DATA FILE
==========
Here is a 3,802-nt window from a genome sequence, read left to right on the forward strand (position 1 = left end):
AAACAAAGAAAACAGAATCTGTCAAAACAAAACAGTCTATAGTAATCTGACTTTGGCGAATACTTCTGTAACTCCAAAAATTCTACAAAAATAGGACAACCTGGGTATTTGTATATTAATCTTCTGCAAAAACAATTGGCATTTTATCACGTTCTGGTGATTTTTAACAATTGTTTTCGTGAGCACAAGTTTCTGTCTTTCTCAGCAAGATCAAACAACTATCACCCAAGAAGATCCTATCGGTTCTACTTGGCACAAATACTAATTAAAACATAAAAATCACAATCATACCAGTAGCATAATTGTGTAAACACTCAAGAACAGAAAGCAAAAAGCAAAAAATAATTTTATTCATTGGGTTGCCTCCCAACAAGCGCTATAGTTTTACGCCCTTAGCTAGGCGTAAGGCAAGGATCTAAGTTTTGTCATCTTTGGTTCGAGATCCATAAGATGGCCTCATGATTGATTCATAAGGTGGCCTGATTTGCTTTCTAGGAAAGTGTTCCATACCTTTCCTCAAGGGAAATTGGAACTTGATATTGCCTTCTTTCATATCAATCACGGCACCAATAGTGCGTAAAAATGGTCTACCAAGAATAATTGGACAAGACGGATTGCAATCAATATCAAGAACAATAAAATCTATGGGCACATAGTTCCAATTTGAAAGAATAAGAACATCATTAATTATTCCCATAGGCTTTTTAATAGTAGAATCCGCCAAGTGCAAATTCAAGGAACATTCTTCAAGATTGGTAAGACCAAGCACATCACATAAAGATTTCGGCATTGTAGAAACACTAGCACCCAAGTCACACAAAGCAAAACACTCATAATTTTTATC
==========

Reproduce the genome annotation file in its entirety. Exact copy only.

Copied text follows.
Here is a 3,802-nt window from a genome sequence, read left to right on the forward strand (position 1 = left end):
AAACAAAGAAAACAGAATCTGTCAAAACAAAACAGTCTATAGTAATCTGACTTTGGCGAATACTTCTGTAACTCCAAAAATTCTACAAAAATAGGACAACCTGGGTATTTGTATATTAATCTTCTGCAAAAACAATTGGCATTTTATCACGTTCTGGTGATTTTTAACAATTGTTTTCGTGAGCACAAGTTTCTGTCTTTCTCAGCAAGATCAAACAACTATCACCCAAGAAGATCCTATCGGTTCTACTTGGCACAAATACTAATTAAAACATAAAAATCACAATCATACCAGTAGCATAATTGTGTAAACACTCAAGAACAGAAAGCAAAAAGCAAAAAATAATTTTATTCATTGGGTTGCCTCCCAACAAGCGCTATAGTTTTACGCCCTTAGCTAGGCGTAAGGCAAGGATCTAAGTTTTGTCATCTTTGGTTCGAGATCCATAAGATGGCCTCATGATTGATTCATAAGGTGGCCTGATTTGCTTTCTAGGAAAGTGTTCCATACCTTTCCTCAAGGGAAATTGGAACTTGATATTGCCTTCTTTCATATCAATCACGGCACCAATAGTGCGTAAAAATGGTCTACCAAGAATAATTGGACAAGACGGATTGCAATCAATATCAAGAACAATAAAATCTATGGGCACATAGTTCCAATTTGAAAGAATAAGAACATCATTAATTATTCCCATAGGCTTTTTAATAGTAGAATCCGCCAAGTGCAAATTCAAGGAACATTCTTCAAGATTGGTAAGACCAAGCACATCACATAAAGATTTCGGCATTGTAGAAACACTAGCACCCAAGTCACACAAAGCAAAACACTCATAATTTTTATC